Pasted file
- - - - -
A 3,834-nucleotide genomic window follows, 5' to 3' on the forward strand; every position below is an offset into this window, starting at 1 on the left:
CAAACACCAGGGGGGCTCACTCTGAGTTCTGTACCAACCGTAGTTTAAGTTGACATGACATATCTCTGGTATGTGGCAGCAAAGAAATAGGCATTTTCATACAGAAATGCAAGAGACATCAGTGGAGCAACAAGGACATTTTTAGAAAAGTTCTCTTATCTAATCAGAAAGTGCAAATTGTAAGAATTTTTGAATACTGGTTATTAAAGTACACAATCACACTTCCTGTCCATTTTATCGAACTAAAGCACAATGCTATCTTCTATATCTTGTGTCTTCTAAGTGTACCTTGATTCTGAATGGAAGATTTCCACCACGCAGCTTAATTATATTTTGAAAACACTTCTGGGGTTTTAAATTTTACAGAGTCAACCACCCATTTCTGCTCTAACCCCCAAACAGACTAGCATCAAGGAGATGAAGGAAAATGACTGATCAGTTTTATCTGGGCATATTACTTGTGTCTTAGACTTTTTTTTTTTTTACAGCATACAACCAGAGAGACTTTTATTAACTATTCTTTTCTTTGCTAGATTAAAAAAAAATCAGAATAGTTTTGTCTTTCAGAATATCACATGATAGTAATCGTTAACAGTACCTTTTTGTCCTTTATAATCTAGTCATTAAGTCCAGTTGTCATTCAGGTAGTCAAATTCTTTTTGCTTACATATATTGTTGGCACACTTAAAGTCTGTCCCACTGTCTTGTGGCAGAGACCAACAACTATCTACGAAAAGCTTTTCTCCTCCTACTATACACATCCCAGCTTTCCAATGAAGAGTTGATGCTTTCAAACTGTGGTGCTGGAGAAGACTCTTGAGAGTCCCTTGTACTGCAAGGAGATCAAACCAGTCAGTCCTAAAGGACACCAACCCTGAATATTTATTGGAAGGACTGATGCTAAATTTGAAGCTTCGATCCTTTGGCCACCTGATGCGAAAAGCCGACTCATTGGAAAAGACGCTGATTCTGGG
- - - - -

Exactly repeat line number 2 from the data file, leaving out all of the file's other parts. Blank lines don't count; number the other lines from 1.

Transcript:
CAAACACCAGGGGGGCTCACTCTGAGTTCTGTACCAACCGTAGTTTAAGTTGACATGACATATCTCTGGTATGTGGCAGCAAAGAAATAGGCATTTTCATACAGAAATGCAAGAGACATCAGTGGAGCAACAAGGACATTTTTAGAAAAGTTCTCTTATCTAATCAGAAAGTGCAAATTGTAAGAATTTTTGAATACTGGTTATTAAAGTACACAATCACACTTCCTGTCCATTTTATCGAACTAAAGCACAATGCTATCTTCTATATCTTGTGTCTTCTAAGTGTACCTTGATTCTGAATGGAAGATTTCCACCACGCAGCTTAATTATATTTTGAAAACACTTCTGGGGTTTTAAATTTTACAGAGTCAACCACCCATTTCTGCTCTAACCCCCAAACAGACTAGCATCAAGGAGATGAAGGAAAATGACTGATCAGTTTTATCTGGGCATATTACTTGTGTCTTAGACTTTTTTTTTTTTTACAGCATACAACCAGAGAGACTTTTATTAACTATTCTTTTCTTTGCTAGATTAAAAAAAAATCAGAATAGTTTTGTCTTTCAGAATATCACATGATAGTAATCGTTAACAGTACCTTTTTGTCCTTTATAATCTAGTCATTAAGTCCAGTTGTCATTCAGGTAGTCAAATTCTTTTTGCTTACATATATTGTTGGCACACTTAAAGTCTGTCCCACTGTCTTGTGGCAGAGACCAACAACTATCTACGAAAAGCTTTTCTCCTCCTACTATACACATCCCAGCTTTCCAATGAAGAGTTGATGCTTTCAAACTGTGGTGCTGGAGAAGACTCTTGAGAGTCCCTTGTACTGCAAGGAGATCAAACCAGTCAGTCCTAAAGGACACCAACCCTGAATATTTATTGGAAGGACTGATGCTAAATTTGAAGCTTCGATCCTTTGGCCACCTGATGCGAAAAGCCGACTCATTGGAAAAGACGCTGATTCTGGG